While most of us are at home during this pandemic, a juvenile eagle was rescued by a Bagobo-Tagabawa while working as a front liner of Sibulan Hydropower Plant in Barangay Sibulan, Davao del Sur.
Renante Apal found a wild bird—identified to be a serpent eagle, while doing his errands on a Friday at Sibulan River. Apal is a member of Indigenous Peoples community and works as water guard to Hedcor’s Sibulan Hydropower plant.
“While I was at my workplace in one of the facilities of the powerplant, I noticed a bird near the river having trouble flying,” Apal narrated in vernacular. “With no hesitation, I took the bird and hydrated it with clean water, then fed it with chicken innards,” Apas furthered saying.
Since 2010, Hedcor has been enacting their biodiversity enhancement program within Mt. Apo Natural Park in Sibulan, Sta Cruz, Davao del Sur. The organization has also been assessing the effects of their environmental initiatives to the improvement of wildlife and biodiversity conservation in the said area.
“Sukad ni abot si Hedcor diri sa among lugar, gina panghimangnuan nami nila nga e report kung aduna mi mga mananap nga makita para marescue ug mabalik sa kalasangan nga buhi. (We’ve informed Hedcor whenever we find displaced wild animals so that they could be rescued and returned to their habitat well)”, Apal said.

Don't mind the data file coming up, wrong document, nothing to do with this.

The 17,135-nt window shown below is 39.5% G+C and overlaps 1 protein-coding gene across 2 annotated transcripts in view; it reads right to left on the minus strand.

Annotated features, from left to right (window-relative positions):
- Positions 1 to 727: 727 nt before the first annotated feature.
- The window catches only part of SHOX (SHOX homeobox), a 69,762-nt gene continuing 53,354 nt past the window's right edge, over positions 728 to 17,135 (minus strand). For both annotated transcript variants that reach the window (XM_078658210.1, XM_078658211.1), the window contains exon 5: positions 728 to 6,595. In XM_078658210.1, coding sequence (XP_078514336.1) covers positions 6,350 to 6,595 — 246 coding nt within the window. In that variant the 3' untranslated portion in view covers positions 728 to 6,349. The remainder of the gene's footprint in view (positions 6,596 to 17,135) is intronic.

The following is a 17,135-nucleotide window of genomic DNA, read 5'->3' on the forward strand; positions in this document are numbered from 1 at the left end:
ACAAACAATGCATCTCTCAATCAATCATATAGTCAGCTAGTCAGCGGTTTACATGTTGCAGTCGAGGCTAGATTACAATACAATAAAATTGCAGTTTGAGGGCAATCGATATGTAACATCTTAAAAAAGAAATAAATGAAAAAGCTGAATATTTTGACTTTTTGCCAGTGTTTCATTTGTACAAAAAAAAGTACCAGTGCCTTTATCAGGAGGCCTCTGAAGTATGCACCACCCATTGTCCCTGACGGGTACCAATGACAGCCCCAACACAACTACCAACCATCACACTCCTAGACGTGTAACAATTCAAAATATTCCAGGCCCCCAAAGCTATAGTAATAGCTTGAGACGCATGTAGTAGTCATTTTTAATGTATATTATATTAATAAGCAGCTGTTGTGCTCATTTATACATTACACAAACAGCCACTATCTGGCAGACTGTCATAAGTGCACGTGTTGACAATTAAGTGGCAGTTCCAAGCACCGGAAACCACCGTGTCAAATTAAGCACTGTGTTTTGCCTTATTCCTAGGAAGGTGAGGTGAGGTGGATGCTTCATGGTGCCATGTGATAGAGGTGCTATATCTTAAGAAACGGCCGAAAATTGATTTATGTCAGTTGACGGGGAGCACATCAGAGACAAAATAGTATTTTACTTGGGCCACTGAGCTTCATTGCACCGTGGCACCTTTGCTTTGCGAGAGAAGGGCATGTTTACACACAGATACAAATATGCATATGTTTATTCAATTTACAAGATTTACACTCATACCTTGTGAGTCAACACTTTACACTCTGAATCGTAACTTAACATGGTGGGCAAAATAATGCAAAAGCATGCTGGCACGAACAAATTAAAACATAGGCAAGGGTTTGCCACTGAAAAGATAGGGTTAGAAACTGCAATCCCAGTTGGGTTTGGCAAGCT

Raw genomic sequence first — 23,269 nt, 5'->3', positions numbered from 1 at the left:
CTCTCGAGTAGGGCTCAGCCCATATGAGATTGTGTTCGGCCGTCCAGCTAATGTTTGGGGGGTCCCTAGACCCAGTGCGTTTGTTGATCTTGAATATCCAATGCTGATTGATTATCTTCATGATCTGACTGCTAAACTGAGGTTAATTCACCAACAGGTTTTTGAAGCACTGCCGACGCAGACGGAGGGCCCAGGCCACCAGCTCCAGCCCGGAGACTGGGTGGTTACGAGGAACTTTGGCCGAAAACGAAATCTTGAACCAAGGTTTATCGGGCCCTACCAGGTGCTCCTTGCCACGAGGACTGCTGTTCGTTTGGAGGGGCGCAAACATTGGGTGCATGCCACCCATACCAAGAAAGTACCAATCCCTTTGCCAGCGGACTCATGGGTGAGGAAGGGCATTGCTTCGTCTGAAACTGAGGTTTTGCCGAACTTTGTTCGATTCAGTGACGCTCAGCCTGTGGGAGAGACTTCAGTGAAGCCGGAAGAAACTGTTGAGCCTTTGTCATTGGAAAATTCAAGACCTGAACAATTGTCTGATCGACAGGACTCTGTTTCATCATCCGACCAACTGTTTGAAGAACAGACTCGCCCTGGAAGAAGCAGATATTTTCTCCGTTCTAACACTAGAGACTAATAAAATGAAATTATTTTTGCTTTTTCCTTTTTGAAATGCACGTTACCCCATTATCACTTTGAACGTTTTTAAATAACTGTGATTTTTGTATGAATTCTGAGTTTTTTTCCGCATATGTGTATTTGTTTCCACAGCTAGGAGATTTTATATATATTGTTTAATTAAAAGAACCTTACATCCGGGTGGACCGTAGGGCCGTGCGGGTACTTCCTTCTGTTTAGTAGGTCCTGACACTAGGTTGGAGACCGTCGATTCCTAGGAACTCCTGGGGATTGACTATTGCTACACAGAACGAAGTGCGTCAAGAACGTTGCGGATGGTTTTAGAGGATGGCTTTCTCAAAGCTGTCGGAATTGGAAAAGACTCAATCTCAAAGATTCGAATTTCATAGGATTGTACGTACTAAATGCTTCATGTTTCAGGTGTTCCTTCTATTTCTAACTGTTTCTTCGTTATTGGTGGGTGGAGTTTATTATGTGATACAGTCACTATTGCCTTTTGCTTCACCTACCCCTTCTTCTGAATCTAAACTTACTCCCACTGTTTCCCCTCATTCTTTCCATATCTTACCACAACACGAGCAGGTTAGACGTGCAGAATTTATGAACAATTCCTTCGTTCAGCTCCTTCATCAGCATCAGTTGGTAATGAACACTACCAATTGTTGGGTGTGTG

Hedcor immediately assisted Apal and brought the eagle to a local veterinary clinic. Operating four of its hydropower facilities in Davao del Sur, Hedcor has doubled as a neighbor and safekeeper of Mt. Apo’s wildlife and biodiversity for a decade now.
After 3 days of giving immediate care, Apal released the eagle back to the wild.
Dr. Bo Puentespina, Hedcor’s wildlife veterinarian consultant said that the raptor’s ability to fly back to its habitat was a clear indicator that it was properly nursed back to health.
Dr. Puentespina also commended the effectiveness of Hedcor’s wildlife education program among its team members and the local community.
“The locals really went through their agreed protocol of reporting [cases of wildlife rescue] and its condition. The protocol also of how to care for the rescued animal was followed,” shared Dr. Puentespina.
“Slowly but surely, Hedcor’s education program is working. I’m happy that our efforts to educate Hedcor’s team members, as well as the locals, bore fruit,” he added.
The rescue of the Serpent Eagle is Hedcor’s third rescued raptor in the Sibulan area. In 2015, a Pinsker’s Hawk-eagle was rescued by a local after being entangled in tree roots, while in 2017, a Southern Philippine Hawk-eagle was again rescued after being injured by a gang of crows.